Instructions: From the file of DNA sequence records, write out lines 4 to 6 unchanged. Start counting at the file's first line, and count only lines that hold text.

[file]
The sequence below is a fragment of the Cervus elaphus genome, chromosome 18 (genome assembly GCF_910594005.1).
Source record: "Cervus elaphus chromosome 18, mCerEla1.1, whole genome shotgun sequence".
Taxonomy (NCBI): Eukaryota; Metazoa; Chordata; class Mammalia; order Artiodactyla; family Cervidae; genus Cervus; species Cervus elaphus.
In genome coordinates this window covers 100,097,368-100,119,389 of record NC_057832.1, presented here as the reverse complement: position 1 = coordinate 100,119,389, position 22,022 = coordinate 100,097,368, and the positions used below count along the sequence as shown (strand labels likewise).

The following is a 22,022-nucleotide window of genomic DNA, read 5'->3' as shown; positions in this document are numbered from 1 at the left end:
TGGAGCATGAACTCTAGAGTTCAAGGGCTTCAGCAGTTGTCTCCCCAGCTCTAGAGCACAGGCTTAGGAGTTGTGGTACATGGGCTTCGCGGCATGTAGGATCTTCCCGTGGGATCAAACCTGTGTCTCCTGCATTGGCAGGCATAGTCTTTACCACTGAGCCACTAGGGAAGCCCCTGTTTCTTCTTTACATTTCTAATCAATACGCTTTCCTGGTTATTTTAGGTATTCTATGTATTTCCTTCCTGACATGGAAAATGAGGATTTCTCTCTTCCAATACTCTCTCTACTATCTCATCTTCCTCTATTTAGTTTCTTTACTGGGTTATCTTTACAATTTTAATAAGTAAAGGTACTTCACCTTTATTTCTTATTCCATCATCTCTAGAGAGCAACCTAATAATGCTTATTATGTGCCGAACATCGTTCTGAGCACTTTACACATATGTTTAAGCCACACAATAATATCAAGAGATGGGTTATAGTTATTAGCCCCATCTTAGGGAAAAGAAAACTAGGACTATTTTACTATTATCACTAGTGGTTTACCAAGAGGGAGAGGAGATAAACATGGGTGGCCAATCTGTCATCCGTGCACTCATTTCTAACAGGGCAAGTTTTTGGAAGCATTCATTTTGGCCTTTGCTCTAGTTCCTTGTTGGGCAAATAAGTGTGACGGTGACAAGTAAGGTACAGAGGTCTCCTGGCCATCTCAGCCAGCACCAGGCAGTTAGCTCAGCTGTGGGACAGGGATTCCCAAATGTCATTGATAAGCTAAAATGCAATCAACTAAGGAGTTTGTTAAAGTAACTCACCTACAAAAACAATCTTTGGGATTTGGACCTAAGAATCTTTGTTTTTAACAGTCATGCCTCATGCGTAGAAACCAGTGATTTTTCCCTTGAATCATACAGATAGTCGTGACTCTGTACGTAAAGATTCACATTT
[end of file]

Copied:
In genome coordinates this window covers 100,097,368-100,119,389 of record NC_057832.1, presented here as the reverse complement: position 1 = coordinate 100,119,389, position 22,022 = coordinate 100,097,368, and the positions used below count along the sequence as shown (strand labels likewise).

The following is a 22,022-nucleotide window of genomic DNA, read 5'->3' as shown; positions in this document are numbered from 1 at the left end:
TGGAGCATGAACTCTAGAGTTCAAGGGCTTCAGCAGTTGTCTCCCCAGCTCTAGAGCACAGGCTTAGGAGTTGTGGTACATGGGCTTCGCGGCATGTAGGATCTTCCCGTGGGATCAAACCTGTGTCTCCTGCATTGGCAGGCATAGTCTTTACCACTGAGCCACTAGGGAAGCCCCTGTTTCTTCTTTACATTTCTAATCAATACGCTTTCCTGGTTATTTTAGGTATTCTATGTATTTCCTTCCTGACATGGAAAATGAGGATTTCTCTCTTCCAATACTCTCTCTACTATCTCATCTTCCTCTATTTAGTTTCTTTACTGGGTTATCTTTACAATTTTAATAAGTAAAGGTACTTCACCTTTATTTCTTATTCCATCATCTCTAGAGAGCAACCTAATAATGCTTATTATGTGCCGAACATCGTTCTGAGCACTTTACACATATGTTTAAGCCACACAATAATATCAAGAGATGGGTTATAGTTATTAGCCCCATCTTAGGGAAAAGAAAACTAGGACTATTTTACTATTATCACTAGTGGTTTACCAAGAGGGAGAGGAGATAAACATGGGTGGCCAATCTGTCATCCGTGCACTCATTTCTAACAGGGCAAGTTTTTGGAAGCATTCATTTTGGCCTTTGCTCTAGTTCCTTGTTGGGCAAATAAGTGTGACGGTGACAAGTAAGGTACAGAGGTCTCCTGGCCATCTCAGCCAGCACCAGGCAGTTAGCTCAGCTGTGGGACAGGGATTCCCAAATGTCATTGATAAGCTAAAATGCAATCAACTAAGGAGTTTGTTAAAGTAACTCACCTACAAAAACAATCTTTGGGATTTGGACCTAAGAATCTTTGTTTTTAACAGTCATGCCTCATGCGTAGAAACCAGTGATTTTTCCCTTGAATCATACAGATAGTCGTGACTCTGTACGTAAAGATTCACATTT